Chicago Brings Participatory Budgeting to the U.S.

Participatory budgeting, which started in Latin America, lets citizens determine spending priorities.
by | July 2012
 

In Chicago’s 49th Ward, the sidewalks were cracked, broken and difficult to navigate. Residents wanted them fixed. So in an unusual experiment, Alderman Joe Moore gave them money -- $1.3 million to be exact -- to spend how they saw fit. Not surprisingly, they used it to repair the sidewalks, and then they used what was left over to install new streetlights, community gardens and some public murals.

Alderman Moore’s little experiment in citizen engagement is also known as participatory budgeting (PB). It started in Porto Alegre, Brazil, in 1989, as a way to reintroduce democracy to a country that had been under military rule for many years. Since then, it has spread to more than 3,000 cities globally, and in 2009, Chicago became the first U.S. city to try it. For Moore, PB was so popular with his constituents that he credits it with reviving his political fortunes. After barely beating his opponent in a 2007 runoff, he handily won re-election last year.

Participatory budgeting encourages citizens to create ideas on how a portion of taxpayer money should be spent. The original purpose of PB was to establish a form of social justice that ensured city budgeting was fair and equitable, according to Josh Lerner, executive director of the Participatory Budget Project. “Participatory budgeting has had a huge impact in Latin America, where hundreds of millions of dollars have been channeled into new sewage systems, paved roads in poor neighborhoods and the construction of badly needed schools.”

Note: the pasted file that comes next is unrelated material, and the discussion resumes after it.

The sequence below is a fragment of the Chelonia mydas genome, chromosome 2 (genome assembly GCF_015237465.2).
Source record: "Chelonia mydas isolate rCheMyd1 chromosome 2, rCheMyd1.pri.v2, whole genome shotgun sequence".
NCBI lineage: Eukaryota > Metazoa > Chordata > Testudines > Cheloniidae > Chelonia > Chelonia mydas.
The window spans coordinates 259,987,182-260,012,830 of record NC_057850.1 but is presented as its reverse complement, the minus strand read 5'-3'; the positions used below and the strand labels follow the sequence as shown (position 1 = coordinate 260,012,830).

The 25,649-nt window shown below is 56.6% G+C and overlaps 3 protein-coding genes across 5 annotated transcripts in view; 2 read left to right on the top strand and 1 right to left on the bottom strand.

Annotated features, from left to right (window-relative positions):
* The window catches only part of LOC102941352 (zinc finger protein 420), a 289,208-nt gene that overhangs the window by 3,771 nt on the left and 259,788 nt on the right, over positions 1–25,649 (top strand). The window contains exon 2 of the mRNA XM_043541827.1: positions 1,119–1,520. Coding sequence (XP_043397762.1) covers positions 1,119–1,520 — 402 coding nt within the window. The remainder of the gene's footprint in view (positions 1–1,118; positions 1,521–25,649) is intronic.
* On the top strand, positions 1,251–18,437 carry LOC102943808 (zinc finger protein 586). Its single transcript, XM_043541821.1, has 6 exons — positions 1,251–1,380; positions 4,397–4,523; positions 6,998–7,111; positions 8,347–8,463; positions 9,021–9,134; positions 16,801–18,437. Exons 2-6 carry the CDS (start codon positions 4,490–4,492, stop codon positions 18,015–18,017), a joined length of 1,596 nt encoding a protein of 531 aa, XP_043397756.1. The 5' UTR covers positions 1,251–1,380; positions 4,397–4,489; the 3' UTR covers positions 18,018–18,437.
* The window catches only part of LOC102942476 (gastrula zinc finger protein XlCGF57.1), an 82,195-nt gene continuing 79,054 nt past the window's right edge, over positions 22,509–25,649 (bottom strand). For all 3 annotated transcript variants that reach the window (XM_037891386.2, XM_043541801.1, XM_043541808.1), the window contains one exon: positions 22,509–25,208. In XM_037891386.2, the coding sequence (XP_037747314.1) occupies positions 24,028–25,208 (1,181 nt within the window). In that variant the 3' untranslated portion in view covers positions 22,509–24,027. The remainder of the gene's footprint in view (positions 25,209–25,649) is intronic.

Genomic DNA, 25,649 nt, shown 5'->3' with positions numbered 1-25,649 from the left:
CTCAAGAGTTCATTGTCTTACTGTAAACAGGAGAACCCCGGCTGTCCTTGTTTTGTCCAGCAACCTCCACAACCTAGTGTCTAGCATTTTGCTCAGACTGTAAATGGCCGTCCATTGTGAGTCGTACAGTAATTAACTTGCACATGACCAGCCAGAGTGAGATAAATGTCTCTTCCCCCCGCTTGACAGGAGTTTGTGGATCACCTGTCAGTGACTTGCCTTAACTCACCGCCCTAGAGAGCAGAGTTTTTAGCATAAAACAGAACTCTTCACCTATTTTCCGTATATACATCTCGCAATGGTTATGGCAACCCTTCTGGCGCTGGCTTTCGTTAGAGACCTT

In the U.S., New York City is the only other place to date that has tried do-it-yourself budgeting -- Gotham officials just completed their first experiment in PB in April. Meanwhile, Vallejo, Calif., has become the first local government to approve PB citywide. While the budgeting process works at state and regional levels of government, it’s most effective at the city level, where there are more opportunities for input and participation, says Lerner. In general, citizens are more engaged at the local level because they are affected by the decisions on a daily basis.

PB is a multistage process that begins with gathering ideas from citizens. Those ideas range from improving transportation, parks, schools and public safety to cleaning up the environment. Next, a group of delegates is selected to winnow down the ideas into a few projects that have a reasonable chance of being implemented. Finally, the best plans are placed on a ballot and citizens vote for their favorites.

The challenge, says Lerner, is finding the political will to do it. “Participatory budgeting means having to share power. It also calls for strong community support. You need well organized groups who are effective at getting citizens to draft workable solutions.” PB is still so new that it remains to be seen if it will catch on in the U.S., where support for government is low and cynicism is high. But few people thought there’d be any interest in PB in the first place, says Lerner. Its popularity with Chicago residents has proven those naysayers wrong and has sparked interest from San Francisco to Greensboro, N.C.

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